Postby Tricky-Loops; Wed May 14, 2014 2:24 pm Re: Really sad: I’m a Grammy Nominated Artist. Want to See My Royalty Statements?

nineofkings wrote:Going into college next year, this terrifies me. I'm going to a liberal arts school, with a particularly flexible curriculum, which means I don't need to be ruthlessly career driven. But it's hard, seeing stuff like this, not to be. If I can't do music as a career I could continue doing it on the side. But if it's always a task to find time in high school, I can't imagine what it'd be like in the working world. The whole "new paradigm" thing seems the only way to go; music for media (games, movies, whether indie or corporate) is where it's at.
But even then you're still one of the few lucky people of the world who grew up in wealthy families and are able to be artists (more than I, I always had to justify my interest in music, without getting ANY support from my parents or relatives).

Many people are only slaves of some factory bosses - think of Chinese workers, they work up to 14 hours a day - when they come home, they won't have enough power to occupy with arts. And they don't have much vacation, either, so they're slaves for their whole life! :o

Or look at farmers in Africa (the black ones, not the rich white plant owners) - they're struggling every day to survive! They don't have time to compose songs! :(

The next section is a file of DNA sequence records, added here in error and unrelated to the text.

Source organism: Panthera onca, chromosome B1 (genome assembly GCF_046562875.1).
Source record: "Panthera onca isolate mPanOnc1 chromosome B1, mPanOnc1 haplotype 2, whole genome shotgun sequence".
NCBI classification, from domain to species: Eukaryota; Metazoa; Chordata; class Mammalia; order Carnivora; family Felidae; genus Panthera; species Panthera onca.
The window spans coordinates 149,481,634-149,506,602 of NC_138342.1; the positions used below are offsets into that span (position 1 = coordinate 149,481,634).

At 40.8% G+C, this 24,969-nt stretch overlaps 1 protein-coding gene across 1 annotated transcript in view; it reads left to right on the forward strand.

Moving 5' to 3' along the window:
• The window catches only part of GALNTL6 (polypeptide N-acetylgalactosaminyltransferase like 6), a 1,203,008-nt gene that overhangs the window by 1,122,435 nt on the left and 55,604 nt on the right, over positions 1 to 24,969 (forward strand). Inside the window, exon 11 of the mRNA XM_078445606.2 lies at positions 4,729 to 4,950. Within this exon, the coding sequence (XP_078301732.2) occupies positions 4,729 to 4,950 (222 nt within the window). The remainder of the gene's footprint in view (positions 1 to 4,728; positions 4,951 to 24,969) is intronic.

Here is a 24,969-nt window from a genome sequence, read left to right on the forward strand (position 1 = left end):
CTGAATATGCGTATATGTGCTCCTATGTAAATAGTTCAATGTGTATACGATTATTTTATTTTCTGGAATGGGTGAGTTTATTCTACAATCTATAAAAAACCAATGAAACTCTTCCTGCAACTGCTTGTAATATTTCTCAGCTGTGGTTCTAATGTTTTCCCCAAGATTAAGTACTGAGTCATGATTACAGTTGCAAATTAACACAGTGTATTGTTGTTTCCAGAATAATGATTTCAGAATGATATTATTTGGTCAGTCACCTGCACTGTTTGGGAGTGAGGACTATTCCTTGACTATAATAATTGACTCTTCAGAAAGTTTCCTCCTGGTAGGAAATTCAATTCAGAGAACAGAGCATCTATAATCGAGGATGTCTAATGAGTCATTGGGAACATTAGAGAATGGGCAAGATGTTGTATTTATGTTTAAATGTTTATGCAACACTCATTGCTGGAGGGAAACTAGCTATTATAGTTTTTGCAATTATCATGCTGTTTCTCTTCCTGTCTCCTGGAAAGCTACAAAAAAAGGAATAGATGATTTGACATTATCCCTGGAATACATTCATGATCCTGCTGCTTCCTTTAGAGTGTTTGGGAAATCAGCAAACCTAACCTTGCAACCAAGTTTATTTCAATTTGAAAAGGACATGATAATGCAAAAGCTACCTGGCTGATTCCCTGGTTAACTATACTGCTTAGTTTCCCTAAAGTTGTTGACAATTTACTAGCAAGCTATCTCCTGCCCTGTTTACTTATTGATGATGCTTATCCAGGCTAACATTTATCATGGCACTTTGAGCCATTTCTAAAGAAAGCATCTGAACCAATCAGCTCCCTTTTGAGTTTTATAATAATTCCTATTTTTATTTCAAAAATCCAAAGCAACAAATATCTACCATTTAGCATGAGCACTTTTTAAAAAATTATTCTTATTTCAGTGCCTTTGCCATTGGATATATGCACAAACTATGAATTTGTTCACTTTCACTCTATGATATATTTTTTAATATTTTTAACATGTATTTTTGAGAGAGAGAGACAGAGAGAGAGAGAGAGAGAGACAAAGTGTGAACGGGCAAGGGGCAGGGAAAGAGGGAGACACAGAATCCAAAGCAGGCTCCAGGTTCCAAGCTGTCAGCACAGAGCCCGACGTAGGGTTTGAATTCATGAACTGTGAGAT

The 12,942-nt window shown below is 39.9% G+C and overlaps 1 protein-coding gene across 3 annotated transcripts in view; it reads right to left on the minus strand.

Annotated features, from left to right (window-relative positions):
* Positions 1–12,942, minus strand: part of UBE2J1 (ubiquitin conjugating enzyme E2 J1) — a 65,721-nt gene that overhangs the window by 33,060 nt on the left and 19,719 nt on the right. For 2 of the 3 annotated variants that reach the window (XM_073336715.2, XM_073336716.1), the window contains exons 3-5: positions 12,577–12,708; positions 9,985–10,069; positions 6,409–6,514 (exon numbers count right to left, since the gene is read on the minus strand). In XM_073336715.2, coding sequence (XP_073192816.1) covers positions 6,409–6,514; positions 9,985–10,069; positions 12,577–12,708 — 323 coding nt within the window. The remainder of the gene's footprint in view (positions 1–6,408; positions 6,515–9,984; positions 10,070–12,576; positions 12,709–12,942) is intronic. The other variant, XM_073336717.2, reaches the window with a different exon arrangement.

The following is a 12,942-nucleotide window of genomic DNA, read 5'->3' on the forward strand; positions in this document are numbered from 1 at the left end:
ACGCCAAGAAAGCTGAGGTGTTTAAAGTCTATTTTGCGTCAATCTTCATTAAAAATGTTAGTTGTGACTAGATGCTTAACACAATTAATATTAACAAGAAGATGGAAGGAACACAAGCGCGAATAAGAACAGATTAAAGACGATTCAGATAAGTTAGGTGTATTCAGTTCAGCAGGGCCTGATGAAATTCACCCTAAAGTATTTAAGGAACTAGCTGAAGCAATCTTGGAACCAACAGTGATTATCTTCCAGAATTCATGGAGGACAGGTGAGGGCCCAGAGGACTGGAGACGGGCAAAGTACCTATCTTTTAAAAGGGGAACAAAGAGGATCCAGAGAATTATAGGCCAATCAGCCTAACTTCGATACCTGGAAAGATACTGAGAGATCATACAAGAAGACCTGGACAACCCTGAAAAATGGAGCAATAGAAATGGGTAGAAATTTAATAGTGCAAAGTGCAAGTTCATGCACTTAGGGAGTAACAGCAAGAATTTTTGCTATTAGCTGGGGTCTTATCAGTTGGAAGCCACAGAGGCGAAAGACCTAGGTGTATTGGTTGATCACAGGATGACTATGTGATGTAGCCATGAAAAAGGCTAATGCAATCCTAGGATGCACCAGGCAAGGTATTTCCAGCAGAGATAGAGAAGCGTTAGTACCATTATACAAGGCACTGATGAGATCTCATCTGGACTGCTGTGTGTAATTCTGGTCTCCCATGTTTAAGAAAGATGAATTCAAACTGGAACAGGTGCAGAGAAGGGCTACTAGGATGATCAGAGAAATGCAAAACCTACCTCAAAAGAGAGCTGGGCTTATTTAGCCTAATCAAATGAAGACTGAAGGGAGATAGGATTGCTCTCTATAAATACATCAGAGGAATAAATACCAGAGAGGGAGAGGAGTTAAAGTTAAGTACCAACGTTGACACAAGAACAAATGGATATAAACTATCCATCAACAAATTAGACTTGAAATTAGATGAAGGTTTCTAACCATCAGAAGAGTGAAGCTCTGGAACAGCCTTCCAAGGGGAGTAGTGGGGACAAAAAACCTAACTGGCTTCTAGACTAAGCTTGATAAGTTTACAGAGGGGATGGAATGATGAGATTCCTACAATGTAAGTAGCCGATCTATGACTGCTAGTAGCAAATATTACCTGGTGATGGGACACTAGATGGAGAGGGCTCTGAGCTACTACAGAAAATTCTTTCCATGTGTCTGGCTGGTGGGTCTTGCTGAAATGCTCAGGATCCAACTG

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Tricky-Loops
KVRAF
 
8266 posts since 12 Mar, 2012, from South Bavaria - near the alps... :-)

Postby Tricky-Loops; Wed May 14, 2014 2:30 pm Re: Really sad: I’m a Grammy Nominated Artist. Want to See My Royalty Statements?

Looking back at my life (whilst I'm approaching 40 in a few years), I always had either a job and enough money but not enough time for arts...

...or I had enough time for arts (when I didn't have any job) but not enough money for the needed equipment...

...but I NEVER had enough money AND enough time!

Sometimes I'm feeling like being in a cage with no way out... :cry:
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fluffy_little_something
KVRAF
 
3580 posts since 5 Jun, 2012

Postby fluffy_little_something; Wed May 14, 2014 2:55 pm Re: Really sad: I’m a Grammy Nominated Artist. Want to See My Royalty Statements?

Never heard of that guy before, which I suppose is one problem as I am probably representing the vast majority in this respect.
He seems to be making world music, which is a very difficult genre to make ends meet.
Nor does he look cool, so no income from underwear commercials, either :roll: